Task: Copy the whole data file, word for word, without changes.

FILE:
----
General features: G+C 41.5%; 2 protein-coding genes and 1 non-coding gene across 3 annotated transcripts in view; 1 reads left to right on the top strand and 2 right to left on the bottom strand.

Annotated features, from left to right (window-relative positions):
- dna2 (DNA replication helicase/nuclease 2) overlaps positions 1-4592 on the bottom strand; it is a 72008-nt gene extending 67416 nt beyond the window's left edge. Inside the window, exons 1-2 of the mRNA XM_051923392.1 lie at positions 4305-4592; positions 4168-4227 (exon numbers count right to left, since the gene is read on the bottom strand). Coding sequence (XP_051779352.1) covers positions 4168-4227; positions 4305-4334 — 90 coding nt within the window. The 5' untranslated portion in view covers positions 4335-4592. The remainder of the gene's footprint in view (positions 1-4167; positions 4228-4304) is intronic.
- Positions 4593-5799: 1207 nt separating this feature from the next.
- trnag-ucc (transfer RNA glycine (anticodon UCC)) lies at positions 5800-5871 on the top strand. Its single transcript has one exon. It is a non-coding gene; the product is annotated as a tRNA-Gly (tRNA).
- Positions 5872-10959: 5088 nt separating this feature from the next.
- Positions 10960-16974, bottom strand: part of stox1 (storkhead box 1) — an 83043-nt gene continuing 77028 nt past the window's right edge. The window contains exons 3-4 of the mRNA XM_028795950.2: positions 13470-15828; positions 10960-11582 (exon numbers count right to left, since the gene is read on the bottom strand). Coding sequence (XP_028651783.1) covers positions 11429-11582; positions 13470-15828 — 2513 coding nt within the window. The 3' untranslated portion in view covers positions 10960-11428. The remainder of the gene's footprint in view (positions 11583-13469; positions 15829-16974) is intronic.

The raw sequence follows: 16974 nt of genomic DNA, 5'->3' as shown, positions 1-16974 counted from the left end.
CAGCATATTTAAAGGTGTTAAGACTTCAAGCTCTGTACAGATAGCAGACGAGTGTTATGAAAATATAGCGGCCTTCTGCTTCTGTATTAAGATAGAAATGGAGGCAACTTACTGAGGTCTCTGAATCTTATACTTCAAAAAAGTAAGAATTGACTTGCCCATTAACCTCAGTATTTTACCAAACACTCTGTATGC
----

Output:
General features: G+C 41.5%; 2 protein-coding genes and 1 non-coding gene across 3 annotated transcripts in view; 1 reads left to right on the top strand and 2 right to left on the bottom strand.

Annotated features, from left to right (window-relative positions):
- dna2 (DNA replication helicase/nuclease 2) overlaps positions 1-4592 on the bottom strand; it is a 72008-nt gene extending 67416 nt beyond the window's left edge. Inside the window, exons 1-2 of the mRNA XM_051923392.1 lie at positions 4305-4592; positions 4168-4227 (exon numbers count right to left, since the gene is read on the bottom strand). Coding sequence (XP_051779352.1) covers positions 4168-4227; positions 4305-4334 — 90 coding nt within the window. The 5' untranslated portion in view covers positions 4335-4592. The remainder of the gene's footprint in view (positions 1-4167; positions 4228-4304) is intronic.
- Positions 4593-5799: 1207 nt separating this feature from the next.
- trnag-ucc (transfer RNA glycine (anticodon UCC)) lies at positions 5800-5871 on the top strand. Its single transcript has one exon. It is a non-coding gene; the product is annotated as a tRNA-Gly (tRNA).
- Positions 5872-10959: 5088 nt separating this feature from the next.
- Positions 10960-16974, bottom strand: part of stox1 (storkhead box 1) — an 83043-nt gene continuing 77028 nt past the window's right edge. The window contains exons 3-4 of the mRNA XM_028795950.2: positions 13470-15828; positions 10960-11582 (exon numbers count right to left, since the gene is read on the bottom strand). Coding sequence (XP_028651783.1) covers positions 11429-11582; positions 13470-15828 — 2513 coding nt within the window. The 3' untranslated portion in view covers positions 10960-11428. The remainder of the gene's footprint in view (positions 11583-13469; positions 15829-16974) is intronic.

The raw sequence follows: 16974 nt of genomic DNA, 5'->3' as shown, positions 1-16974 counted from the left end.
CAGCATATTTAAAGGTGTTAAGACTTCAAGCTCTGTACAGATAGCAGACGAGTGTTATGAAAATATAGCGGCCTTCTGCTTCTGTATTAAGATAGAAATGGAGGCAACTTACTGAGGTCTCTGAATCTTATACTTCAAAAAAGTAAGAATTGACTTGCCCATTAACCTCAGTATTTTACCAAACACTCTGTATGC